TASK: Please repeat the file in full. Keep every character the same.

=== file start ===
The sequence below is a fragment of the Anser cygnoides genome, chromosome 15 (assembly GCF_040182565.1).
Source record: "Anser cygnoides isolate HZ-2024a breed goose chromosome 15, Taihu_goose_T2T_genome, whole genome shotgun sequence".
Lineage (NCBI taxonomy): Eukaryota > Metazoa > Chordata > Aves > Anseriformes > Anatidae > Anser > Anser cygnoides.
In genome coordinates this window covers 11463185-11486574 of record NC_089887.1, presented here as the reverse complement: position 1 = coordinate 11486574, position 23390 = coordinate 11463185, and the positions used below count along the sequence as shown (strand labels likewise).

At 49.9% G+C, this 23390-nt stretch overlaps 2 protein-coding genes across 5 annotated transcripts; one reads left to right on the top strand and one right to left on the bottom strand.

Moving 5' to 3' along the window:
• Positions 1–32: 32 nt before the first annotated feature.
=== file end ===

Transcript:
The sequence below is a fragment of the Anser cygnoides genome, chromosome 15 (assembly GCF_040182565.1).
Source record: "Anser cygnoides isolate HZ-2024a breed goose chromosome 15, Taihu_goose_T2T_genome, whole genome shotgun sequence".
Lineage (NCBI taxonomy): Eukaryota > Metazoa > Chordata > Aves > Anseriformes > Anatidae > Anser > Anser cygnoides.
In genome coordinates this window covers 11463185-11486574 of record NC_089887.1, presented here as the reverse complement: position 1 = coordinate 11486574, position 23390 = coordinate 11463185, and the positions used below count along the sequence as shown (strand labels likewise).

At 49.9% G+C, this 23390-nt stretch overlaps 2 protein-coding genes across 5 annotated transcripts; one reads left to right on the top strand and one right to left on the bottom strand.

Moving 5' to 3' along the window:
• Positions 1–32: 32 nt before the first annotated feature.